In a League of Their Own: Pups Bring A-Game to First Ever Corgi Nationals
Move over, greyhounds. There’s a new contender at the race track, and don’t let it’s stature deceive you. Corgis have been quietly demonstrating that it isn’t the size, but the will, that defines a true competitor.
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Corgis Compete in the SoCal Corgi Nationals
The first running of the Corgi Nationals took place on Sunday, May 27, 2018 at the Santa Anita race track in Southern California. Powered by stumpy little legs and a giant sized heart, one hundred little corgis left it all on the race track, or rather, the grassy center of the race track. Here they are heading off at the start of the race:
Cheered by an enthusiastic crowd of proud corgi parents and dog lovers in general, these pint sized athletes started the day by competing in several heats to narrow down the fastest. That led up to the defining event of the day: the top ten sprinted down the track’s dirt race track — the area usually traveled by longer-legged competitors, the horses. Just look at those little legs go:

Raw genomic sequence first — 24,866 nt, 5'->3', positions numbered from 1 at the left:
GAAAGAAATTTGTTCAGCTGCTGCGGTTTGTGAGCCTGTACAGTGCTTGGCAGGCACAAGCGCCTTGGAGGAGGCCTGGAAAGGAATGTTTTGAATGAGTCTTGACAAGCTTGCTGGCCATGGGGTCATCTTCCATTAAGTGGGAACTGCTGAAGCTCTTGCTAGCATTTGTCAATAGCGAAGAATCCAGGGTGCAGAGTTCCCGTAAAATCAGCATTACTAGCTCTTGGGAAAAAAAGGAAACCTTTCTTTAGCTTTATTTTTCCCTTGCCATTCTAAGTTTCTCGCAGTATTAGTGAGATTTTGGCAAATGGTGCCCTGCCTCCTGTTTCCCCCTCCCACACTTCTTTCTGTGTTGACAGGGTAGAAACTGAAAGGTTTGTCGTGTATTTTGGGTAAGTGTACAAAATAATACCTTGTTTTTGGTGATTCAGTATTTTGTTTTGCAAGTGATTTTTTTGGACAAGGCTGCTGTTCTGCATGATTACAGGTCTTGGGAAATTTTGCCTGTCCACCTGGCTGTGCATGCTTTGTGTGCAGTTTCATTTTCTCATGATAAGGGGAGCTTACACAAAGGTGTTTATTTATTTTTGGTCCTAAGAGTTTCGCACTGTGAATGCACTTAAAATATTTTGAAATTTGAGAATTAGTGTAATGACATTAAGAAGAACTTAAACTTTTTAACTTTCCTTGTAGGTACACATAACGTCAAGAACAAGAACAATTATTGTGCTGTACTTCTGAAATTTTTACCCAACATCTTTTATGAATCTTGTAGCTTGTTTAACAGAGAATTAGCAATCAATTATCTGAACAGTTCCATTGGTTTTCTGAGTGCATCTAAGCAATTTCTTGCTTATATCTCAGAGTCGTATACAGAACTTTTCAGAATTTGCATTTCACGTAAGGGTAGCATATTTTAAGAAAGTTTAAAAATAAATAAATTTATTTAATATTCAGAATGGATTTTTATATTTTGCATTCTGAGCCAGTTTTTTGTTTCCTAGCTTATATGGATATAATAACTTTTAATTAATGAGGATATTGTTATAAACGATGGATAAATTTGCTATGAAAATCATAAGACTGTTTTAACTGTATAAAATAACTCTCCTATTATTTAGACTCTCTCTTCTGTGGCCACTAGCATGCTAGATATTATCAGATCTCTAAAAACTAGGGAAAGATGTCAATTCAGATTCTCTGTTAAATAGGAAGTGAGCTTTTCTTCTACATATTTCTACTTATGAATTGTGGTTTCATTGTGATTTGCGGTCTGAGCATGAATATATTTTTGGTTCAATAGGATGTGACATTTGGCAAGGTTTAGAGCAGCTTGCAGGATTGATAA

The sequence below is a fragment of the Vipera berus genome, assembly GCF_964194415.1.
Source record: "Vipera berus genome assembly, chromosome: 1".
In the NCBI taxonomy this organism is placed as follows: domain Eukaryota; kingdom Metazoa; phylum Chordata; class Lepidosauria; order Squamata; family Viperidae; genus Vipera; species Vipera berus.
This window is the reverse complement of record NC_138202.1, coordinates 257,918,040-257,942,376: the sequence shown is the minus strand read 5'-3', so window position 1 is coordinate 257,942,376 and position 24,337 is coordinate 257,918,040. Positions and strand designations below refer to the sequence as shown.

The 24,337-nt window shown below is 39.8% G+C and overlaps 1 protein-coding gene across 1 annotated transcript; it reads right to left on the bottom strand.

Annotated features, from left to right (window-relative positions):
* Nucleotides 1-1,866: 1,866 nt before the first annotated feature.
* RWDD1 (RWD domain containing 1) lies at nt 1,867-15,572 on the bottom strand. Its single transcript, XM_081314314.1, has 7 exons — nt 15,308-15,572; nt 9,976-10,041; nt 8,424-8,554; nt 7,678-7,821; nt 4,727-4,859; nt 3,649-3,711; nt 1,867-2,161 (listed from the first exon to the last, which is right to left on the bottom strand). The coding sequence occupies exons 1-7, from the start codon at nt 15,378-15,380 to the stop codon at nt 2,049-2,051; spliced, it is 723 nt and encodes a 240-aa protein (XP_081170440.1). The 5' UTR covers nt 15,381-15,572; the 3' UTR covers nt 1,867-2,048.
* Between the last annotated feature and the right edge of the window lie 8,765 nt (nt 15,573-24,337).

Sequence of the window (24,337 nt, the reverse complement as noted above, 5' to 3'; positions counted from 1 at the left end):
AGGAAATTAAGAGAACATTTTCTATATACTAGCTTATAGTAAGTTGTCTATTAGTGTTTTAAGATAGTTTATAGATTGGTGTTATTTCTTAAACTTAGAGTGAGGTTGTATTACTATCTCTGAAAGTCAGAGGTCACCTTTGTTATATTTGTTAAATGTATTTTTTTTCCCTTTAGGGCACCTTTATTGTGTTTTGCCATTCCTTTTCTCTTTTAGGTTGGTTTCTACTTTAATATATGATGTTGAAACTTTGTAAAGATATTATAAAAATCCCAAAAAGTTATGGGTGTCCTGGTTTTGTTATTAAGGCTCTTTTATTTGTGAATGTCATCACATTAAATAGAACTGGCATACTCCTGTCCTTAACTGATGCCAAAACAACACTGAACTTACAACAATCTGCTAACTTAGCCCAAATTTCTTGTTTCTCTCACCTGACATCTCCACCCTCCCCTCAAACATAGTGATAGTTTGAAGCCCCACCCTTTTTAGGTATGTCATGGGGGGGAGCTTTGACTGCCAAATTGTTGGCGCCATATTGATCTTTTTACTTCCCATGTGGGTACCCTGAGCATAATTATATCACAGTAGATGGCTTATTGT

Corgi racers donned brightly colored, numbered race vests, which many dog-owner pairs opted to accessorize with a touch of costume or some fashionable flair. Most dogs were inspired to get to the finish solely by their owner’s zealous encouragement, while others had a previously agreed upon promise of a hot dog to help power them toward the finish line. Whatever means got them there, it was all in good fun. And, boy, were they in it to win it! Look at those game faces:
Little Legs, Big Hearts, Can’t Lose
The takeaway is never to judge a book by it’s cover; there’s more to corgis than their disproportional little legs and overly fluffy back ends. According to the American Kennel Club, the breed is no stranger to speed. They’re not the first unexpected breed to host a race; dachshunds often host similarly fun-minded wiener dog races and English bulldogs have even taken to the track in past races.
The event was founded by California corgi enthusiasts Dan and Kelly McLemore, who have spearheaded other events, such as So Cal Corgi Beach Day. And while every dog who came out that day is a champion, in the end, one proved faster than the rest. Roi, the official fastest corgi of the day, took home a trophy. You can watch him take the gold in the video below.
Debbie Swanson is a freelance writer, published in numerous national and local outlets. An avid vegetarian, animal lover and reader, she loves learning about healthy eating and finding natural cures for everyday ailments.